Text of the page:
The National Health Service (NHS) was tasked in 2001 with developing service provision to prevent falls in older people. We carried out a national survey to provide a description of health and social care funded UK fallers services, and to benchmark progress against current practice guidelines.
Cascade approach to sampling, followed by telephone survey with senior member of the fall service. Characteristics of the service were assessed using an internationally agreed taxonomy. Reported service provision was compared against benchmarks set by the National Institute for Health and Clinical Excellence (NICE).
We identified 303 clinics across the UK. 231 (76%) were willing to participate. The majority of services were based in acute or community hospitals, with only a few in primary care or emergency departments. Access to services was, in the majority of cases, by health professional referral. Most services undertook a multi-factorial assessment. The content and quality of these assessments varied substantially. Services varied extensively in the way that interventions were delivered, and particular concern is raised about interventions for vision, home hazard modification, medication review and bone health.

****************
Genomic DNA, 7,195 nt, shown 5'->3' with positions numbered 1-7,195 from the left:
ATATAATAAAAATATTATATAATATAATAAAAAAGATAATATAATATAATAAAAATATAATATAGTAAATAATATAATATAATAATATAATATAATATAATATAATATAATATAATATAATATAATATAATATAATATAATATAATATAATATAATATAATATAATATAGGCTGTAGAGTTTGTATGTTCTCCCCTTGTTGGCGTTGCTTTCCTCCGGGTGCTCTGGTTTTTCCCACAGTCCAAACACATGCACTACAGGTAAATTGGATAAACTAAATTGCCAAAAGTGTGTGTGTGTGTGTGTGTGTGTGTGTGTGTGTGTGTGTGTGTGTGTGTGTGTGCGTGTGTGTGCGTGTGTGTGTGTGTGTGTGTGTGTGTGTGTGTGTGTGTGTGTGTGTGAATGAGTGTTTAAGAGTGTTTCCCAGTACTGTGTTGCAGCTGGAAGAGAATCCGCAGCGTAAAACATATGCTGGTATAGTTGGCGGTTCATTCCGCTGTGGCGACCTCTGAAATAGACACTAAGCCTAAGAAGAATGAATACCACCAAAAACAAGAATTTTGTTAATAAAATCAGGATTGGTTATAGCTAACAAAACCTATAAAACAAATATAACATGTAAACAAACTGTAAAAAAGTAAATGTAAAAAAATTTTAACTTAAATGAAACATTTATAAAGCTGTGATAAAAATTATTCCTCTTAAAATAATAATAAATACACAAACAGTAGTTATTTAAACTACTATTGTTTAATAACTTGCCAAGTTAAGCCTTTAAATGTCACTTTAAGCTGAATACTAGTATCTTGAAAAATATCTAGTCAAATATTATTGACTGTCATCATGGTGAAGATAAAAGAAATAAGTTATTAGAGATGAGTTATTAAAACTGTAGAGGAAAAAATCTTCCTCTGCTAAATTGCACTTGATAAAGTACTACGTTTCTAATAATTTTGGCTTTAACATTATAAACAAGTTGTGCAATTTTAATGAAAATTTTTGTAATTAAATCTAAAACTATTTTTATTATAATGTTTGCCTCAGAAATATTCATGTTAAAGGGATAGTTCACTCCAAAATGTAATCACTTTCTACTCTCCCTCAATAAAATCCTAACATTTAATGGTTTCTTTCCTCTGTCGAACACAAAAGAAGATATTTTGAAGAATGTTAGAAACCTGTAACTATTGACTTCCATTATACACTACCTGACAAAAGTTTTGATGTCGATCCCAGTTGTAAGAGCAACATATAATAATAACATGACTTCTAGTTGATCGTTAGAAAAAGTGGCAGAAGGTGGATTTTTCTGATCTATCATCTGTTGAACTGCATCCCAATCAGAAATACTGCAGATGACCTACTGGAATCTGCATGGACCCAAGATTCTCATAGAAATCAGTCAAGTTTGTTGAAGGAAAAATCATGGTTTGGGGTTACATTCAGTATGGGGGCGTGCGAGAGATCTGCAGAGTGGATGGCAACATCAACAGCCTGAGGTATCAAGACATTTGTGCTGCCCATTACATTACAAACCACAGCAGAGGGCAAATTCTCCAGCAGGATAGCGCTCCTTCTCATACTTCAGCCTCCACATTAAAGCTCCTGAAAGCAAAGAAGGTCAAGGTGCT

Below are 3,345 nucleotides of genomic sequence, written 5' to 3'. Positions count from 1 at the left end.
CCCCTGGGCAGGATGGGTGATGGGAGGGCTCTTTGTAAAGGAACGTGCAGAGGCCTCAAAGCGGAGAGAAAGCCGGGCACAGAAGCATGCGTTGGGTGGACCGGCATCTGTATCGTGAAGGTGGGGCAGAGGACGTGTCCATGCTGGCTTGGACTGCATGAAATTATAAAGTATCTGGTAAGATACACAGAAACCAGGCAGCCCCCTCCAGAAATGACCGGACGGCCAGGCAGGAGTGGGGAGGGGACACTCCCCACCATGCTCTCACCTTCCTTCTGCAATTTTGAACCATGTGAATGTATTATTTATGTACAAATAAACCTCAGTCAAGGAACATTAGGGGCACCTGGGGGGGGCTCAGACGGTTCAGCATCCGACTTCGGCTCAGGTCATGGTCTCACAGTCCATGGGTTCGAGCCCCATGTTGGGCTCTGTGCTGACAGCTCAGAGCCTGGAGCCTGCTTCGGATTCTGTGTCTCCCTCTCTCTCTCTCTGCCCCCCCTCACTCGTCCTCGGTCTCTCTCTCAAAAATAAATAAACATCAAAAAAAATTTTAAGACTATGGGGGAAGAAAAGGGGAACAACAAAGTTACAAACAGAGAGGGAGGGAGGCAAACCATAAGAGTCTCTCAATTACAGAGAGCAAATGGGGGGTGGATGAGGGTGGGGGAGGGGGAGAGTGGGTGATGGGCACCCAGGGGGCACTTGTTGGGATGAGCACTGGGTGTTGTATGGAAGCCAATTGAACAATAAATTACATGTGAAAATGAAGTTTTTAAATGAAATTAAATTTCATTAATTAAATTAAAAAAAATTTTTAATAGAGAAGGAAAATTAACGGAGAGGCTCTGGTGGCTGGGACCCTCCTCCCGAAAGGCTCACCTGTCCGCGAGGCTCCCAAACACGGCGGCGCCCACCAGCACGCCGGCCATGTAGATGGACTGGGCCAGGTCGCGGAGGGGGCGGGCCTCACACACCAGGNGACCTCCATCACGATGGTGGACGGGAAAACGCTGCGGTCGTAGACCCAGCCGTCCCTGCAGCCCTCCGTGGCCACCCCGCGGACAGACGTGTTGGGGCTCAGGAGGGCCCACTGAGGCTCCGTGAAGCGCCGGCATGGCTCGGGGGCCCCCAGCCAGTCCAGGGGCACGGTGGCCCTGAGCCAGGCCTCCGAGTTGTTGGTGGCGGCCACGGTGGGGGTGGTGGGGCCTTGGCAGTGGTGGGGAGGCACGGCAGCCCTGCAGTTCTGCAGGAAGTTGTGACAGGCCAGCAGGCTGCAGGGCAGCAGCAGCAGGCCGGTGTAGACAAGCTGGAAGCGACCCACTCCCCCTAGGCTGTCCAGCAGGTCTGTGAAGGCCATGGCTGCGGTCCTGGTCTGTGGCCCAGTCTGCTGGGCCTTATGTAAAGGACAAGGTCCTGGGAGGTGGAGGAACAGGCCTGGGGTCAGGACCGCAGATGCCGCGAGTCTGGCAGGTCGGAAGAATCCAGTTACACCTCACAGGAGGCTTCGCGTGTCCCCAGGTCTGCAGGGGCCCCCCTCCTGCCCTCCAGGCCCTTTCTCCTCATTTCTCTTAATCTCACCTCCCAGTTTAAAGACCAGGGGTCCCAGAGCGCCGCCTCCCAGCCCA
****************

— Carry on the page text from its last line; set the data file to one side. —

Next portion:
The most common type of service provision was a multi-factorial assessment and intervention. There were a wide range of service models, but for a substantial number of services, delivery appears to fall below recommended NICE guidance.